Are Purple Eyes Real? How It's Possible To Have Violet Colored Eyes

It is possible to have natural purple or violet eyes, but only under specific conditions.

Last updated on Jul 20, 2023

close up of a women's purple iris and a purple flower Inga Ivanova / Shutterstock

Purple or violet eyes are beautiful, enchanting and mystical. Elizabeth Taylor was famous for her violet eyes (which may have actually been blue, depending on the lighting and who you ask), and the color is prevalent in many anime shows, as well as seen on characters in live-action shows, like Rowena MacLeod and Tasha Banes from "Supernatural."

Most actors have to wear colored contact lenses to make these purple-eyed characters come to life, but is it possible that some people come by their gorgeous peepers naturally?


Do purple or violet eyes exist?

In short, yes, purple eyes do exist, but only in extremely specific circumstances, including the presence of certain eye conditions.

Eye color is determined by the amount of melanin in the front layers of the iris. Dark brown eyes, for example, contain large amounts of melanin in the iris, while eyes of lighter colors, such as blue eyes, have much less of the pigment.

There is also a region on chromosome 15 that plays a major role in the eye color you are born with. So it is possible for someone to be born with natural purple eyes, but several factors need to fall into place for them.


RELATED: What Your Eye Color Reveals About Your Personality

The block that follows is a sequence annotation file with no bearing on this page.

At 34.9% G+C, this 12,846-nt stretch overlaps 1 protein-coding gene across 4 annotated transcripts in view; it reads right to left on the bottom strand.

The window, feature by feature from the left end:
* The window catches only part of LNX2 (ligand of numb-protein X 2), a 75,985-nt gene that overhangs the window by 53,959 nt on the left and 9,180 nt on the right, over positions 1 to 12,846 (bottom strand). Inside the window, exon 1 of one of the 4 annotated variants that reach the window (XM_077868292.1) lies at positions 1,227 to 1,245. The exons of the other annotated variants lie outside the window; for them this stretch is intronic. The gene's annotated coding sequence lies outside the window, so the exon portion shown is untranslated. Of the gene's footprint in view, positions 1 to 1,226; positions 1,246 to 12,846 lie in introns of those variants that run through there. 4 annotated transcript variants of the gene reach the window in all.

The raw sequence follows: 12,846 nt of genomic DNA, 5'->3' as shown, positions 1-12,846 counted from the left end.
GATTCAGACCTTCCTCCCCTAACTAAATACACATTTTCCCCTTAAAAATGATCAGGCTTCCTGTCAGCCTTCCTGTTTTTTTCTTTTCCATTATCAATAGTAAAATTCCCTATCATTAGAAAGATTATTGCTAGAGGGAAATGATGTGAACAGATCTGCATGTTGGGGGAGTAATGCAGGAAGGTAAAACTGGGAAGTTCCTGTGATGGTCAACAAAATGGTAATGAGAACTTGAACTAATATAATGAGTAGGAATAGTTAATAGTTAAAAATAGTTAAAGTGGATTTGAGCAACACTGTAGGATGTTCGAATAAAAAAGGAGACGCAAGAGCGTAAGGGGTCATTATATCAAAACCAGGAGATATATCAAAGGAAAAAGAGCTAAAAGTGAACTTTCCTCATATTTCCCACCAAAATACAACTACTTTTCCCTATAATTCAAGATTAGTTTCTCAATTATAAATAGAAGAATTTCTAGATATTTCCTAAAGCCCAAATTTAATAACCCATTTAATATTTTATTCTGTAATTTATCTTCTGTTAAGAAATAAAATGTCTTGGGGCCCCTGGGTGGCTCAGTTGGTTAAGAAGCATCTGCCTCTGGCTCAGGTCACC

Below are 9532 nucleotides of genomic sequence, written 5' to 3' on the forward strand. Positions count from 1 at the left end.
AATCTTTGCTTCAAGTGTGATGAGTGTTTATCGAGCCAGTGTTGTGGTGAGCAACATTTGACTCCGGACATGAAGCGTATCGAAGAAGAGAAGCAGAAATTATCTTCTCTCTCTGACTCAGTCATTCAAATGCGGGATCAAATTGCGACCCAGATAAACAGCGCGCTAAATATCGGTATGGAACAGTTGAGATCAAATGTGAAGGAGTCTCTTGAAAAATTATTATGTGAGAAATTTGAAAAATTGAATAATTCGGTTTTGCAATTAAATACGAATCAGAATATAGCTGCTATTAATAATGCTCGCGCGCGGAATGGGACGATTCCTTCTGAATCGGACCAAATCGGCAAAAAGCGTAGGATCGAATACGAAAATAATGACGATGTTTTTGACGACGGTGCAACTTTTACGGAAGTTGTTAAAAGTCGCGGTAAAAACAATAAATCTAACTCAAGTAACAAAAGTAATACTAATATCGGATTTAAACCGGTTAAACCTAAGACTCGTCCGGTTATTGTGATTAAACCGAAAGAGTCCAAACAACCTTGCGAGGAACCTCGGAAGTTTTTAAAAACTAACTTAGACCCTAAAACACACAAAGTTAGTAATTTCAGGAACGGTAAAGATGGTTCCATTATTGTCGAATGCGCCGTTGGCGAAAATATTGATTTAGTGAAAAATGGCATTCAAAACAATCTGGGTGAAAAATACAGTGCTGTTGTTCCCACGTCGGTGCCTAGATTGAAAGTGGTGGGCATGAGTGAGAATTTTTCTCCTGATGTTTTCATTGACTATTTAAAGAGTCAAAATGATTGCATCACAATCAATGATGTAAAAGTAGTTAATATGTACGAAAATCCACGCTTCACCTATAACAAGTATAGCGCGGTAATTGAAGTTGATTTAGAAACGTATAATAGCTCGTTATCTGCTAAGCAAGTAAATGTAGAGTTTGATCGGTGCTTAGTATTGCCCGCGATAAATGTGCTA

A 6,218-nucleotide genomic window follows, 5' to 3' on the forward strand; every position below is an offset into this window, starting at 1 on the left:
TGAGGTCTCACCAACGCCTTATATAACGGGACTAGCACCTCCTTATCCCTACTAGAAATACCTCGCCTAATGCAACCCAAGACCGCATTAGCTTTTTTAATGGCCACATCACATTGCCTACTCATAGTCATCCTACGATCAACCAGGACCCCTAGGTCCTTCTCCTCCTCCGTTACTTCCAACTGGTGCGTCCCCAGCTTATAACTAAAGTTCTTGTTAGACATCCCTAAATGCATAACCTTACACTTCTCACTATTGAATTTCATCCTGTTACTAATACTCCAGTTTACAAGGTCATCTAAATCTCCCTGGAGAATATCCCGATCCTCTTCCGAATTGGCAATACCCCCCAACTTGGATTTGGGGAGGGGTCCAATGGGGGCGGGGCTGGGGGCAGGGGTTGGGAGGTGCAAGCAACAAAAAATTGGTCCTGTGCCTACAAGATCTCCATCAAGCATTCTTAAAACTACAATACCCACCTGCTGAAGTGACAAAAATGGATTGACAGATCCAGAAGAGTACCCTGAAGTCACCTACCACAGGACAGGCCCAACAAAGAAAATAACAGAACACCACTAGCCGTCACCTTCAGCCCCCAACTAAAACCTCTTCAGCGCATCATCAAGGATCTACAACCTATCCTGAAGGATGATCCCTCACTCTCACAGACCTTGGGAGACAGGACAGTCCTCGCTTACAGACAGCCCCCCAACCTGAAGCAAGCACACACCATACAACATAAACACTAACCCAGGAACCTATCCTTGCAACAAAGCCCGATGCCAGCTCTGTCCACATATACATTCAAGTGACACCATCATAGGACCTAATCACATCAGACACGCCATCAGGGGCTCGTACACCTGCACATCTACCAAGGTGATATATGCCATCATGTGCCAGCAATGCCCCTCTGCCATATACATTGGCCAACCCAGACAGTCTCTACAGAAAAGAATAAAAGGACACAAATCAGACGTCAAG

Causes of Natural Purple Eyes

1. Melanin

Melanin is the key culprit when it comes to determining eye color. As the major pigment within the iris, it largely determines each of our eye color. The more melanin, the darker the eye color.

Unlike people born with brown eyes, if you are born with a lack of melanin in your iris, it causes light to split into a spectrum, allowing your eyes to be green, grey, hazel, blue, or even purple. In most cases, purple eyes are actually more of a violet color.


2. Albinism

Albinism is a genetic disorder that affects the production of melanin, the pigmentation of the skin, hair, and eyes. People with this condition either have very low melanin or none at all.

Because of this, people with albinism can develop blue, purple, or red eye coloring.

Most people with ocular albinism actually have blue eyes. For those who produce absolutely no melanin, light reflecting off their eyes' blood vessels makes their irises appear red, while for those who possess low amounts of melanin, the presence of some blue combines with the red of their blood vessels to make their irises appear purple or violet.

3. Genetics

Going back to biology class, purple eyes are a product of genetics.


For example, if a baby has a blue-eyed mother and a gray-eyed father, both of which are recessive traits, the baby will end up with one or the other color, or, in some rare cases, a combination. This is where purple eyes could come from... theoretically.

4. Fuchs uveitis syndrome

Fuchs uveitis syndrome is a condition where the uvea of the eye becomes inflamed. The uvea includes the iris and two parts of the eye that lie behind it known as the ciliary body and the choroid.